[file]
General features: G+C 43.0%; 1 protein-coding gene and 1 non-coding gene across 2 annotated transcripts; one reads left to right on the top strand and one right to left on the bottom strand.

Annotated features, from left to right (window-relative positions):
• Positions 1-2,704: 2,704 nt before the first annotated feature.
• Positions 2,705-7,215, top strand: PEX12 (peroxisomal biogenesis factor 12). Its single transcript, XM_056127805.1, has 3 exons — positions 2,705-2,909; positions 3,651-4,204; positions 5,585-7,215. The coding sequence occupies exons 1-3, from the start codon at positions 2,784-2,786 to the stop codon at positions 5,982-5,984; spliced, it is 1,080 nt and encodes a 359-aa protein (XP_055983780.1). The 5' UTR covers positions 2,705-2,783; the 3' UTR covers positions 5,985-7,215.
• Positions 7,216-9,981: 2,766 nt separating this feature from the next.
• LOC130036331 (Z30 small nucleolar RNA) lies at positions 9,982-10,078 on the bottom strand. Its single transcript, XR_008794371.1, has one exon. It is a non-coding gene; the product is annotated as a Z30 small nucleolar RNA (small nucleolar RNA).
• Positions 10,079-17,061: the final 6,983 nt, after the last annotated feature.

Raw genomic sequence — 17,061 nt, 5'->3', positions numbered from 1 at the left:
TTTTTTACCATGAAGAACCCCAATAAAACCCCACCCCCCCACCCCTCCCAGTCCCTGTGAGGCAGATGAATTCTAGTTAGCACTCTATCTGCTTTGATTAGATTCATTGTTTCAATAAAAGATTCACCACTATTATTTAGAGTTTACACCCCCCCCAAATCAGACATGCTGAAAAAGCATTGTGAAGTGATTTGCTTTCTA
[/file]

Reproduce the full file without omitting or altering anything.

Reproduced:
General features: G+C 43.0%; 1 protein-coding gene and 1 non-coding gene across 2 annotated transcripts; one reads left to right on the top strand and one right to left on the bottom strand.

Annotated features, from left to right (window-relative positions):
• Positions 1-2,704: 2,704 nt before the first annotated feature.
• Positions 2,705-7,215, top strand: PEX12 (peroxisomal biogenesis factor 12). Its single transcript, XM_056127805.1, has 3 exons — positions 2,705-2,909; positions 3,651-4,204; positions 5,585-7,215. The coding sequence occupies exons 1-3, from the start codon at positions 2,784-2,786 to the stop codon at positions 5,982-5,984; spliced, it is 1,080 nt and encodes a 359-aa protein (XP_055983780.1). The 5' UTR covers positions 2,705-2,783; the 3' UTR covers positions 5,985-7,215.
• Positions 7,216-9,981: 2,766 nt separating this feature from the next.
• LOC130036331 (Z30 small nucleolar RNA) lies at positions 9,982-10,078 on the bottom strand. Its single transcript, XR_008794371.1, has one exon. It is a non-coding gene; the product is annotated as a Z30 small nucleolar RNA (small nucleolar RNA).
• Positions 10,079-17,061: the final 6,983 nt, after the last annotated feature.

Raw genomic sequence — 17,061 nt, 5'->3', positions numbered from 1 at the left:
TTTTTTACCATGAAGAACCCCAATAAAACCCCACCCCCCCACCCCTCCCAGTCCCTGTGAGGCAGATGAATTCTAGTTAGCACTCTATCTGCTTTGATTAGATTCATTGTTTCAATAAAAGATTCACCACTATTATTTAGAGTTTACACCCCCCCCAAATCAGACATGCTGAAAAAGCATTGTGAAGTGATTTGCTTTCTA